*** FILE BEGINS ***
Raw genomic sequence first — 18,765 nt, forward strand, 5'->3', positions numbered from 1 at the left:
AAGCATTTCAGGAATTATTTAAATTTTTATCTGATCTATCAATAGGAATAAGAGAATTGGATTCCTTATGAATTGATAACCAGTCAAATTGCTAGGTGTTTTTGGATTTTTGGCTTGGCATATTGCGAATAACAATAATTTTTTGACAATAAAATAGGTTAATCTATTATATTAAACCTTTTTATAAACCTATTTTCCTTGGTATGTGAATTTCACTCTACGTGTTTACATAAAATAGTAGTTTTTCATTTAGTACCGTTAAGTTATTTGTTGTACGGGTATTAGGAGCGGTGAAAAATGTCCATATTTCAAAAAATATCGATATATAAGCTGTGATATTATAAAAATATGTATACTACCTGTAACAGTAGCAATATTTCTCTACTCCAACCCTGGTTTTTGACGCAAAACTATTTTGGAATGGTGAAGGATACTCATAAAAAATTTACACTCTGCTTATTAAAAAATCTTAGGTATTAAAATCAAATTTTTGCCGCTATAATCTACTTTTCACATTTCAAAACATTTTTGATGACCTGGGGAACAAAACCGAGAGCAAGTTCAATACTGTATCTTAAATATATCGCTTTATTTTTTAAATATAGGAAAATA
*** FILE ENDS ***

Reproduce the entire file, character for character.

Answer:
Raw genomic sequence first — 18,765 nt, forward strand, 5'->3', positions numbered from 1 at the left:
AAGCATTTCAGGAATTATTTAAATTTTTATCTGATCTATCAATAGGAATAAGAGAATTGGATTCCTTATGAATTGATAACCAGTCAAATTGCTAGGTGTTTTTGGATTTTTGGCTTGGCATATTGCGAATAACAATAATTTTTTGACAATAAAATAGGTTAATCTATTATATTAAACCTTTTTATAAACCTATTTTCCTTGGTATGTGAATTTCACTCTACGTGTTTACATAAAATAGTAGTTTTTCATTTAGTACCGTTAAGTTATTTGTTGTACGGGTATTAGGAGCGGTGAAAAATGTCCATATTTCAAAAAATATCGATATATAAGCTGTGATATTATAAAAATATGTATACTACCTGTAACAGTAGCAATATTTCTCTACTCCAACCCTGGTTTTTGACGCAAAACTATTTTGGAATGGTGAAGGATACTCATAAAAAATTTACACTCTGCTTATTAAAAAATCTTAGGTATTAAAATCAAATTTTTGCCGCTATAATCTACTTTTCACATTTCAAAACATTTTTGATGACCTGGGGAACAAAACCGAGAGCAAGTTCAATACTGTATCTTAAATATATCGCTTTATTTTTTAAATATAGGAAAATA